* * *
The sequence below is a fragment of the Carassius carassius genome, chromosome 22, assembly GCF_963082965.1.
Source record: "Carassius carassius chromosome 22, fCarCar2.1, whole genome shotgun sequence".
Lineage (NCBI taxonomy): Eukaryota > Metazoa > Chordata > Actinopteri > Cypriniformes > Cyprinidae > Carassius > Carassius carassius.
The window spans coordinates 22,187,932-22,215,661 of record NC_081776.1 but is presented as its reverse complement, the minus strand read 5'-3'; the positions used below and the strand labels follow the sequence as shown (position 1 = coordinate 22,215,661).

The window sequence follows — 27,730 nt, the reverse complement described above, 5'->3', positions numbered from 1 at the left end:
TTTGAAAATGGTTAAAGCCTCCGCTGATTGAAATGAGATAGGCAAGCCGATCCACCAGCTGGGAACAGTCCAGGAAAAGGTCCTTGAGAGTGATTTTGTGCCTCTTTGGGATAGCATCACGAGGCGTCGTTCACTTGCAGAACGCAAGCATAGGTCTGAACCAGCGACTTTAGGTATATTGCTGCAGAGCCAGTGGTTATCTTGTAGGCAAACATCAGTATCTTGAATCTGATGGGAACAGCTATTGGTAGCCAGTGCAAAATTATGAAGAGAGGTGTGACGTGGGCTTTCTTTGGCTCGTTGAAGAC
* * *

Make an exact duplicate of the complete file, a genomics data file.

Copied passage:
The sequence below is a fragment of the Carassius carassius genome, chromosome 22, assembly GCF_963082965.1.
Source record: "Carassius carassius chromosome 22, fCarCar2.1, whole genome shotgun sequence".
Lineage (NCBI taxonomy): Eukaryota > Metazoa > Chordata > Actinopteri > Cypriniformes > Cyprinidae > Carassius > Carassius carassius.
The window spans coordinates 22,187,932-22,215,661 of record NC_081776.1 but is presented as its reverse complement, the minus strand read 5'-3'; the positions used below and the strand labels follow the sequence as shown (position 1 = coordinate 22,215,661).

The window sequence follows — 27,730 nt, the reverse complement described above, 5'->3', positions numbered from 1 at the left end:
TTTGAAAATGGTTAAAGCCTCCGCTGATTGAAATGAGATAGGCAAGCCGATCCACCAGCTGGGAACAGTCCAGGAAAAGGTCCTTGAGAGTGATTTTGTGCCTCTTTGGGATAGCATCACGAGGCGTCGTTCACTTGCAGAACGCAAGCATAGGTCTGAACCAGCGACTTTAGGTATATTGCTGCAGAGCCAGTGGTTATCTTGTAGGCAAACATCAGTATCTTGAATCTGATGGGAACAGCTATTGGTAGCCAGTGCAAAATTATGAAGAGAGGTGTGACGTGGGCTTTCTTTGGCTCGTTGAAGAC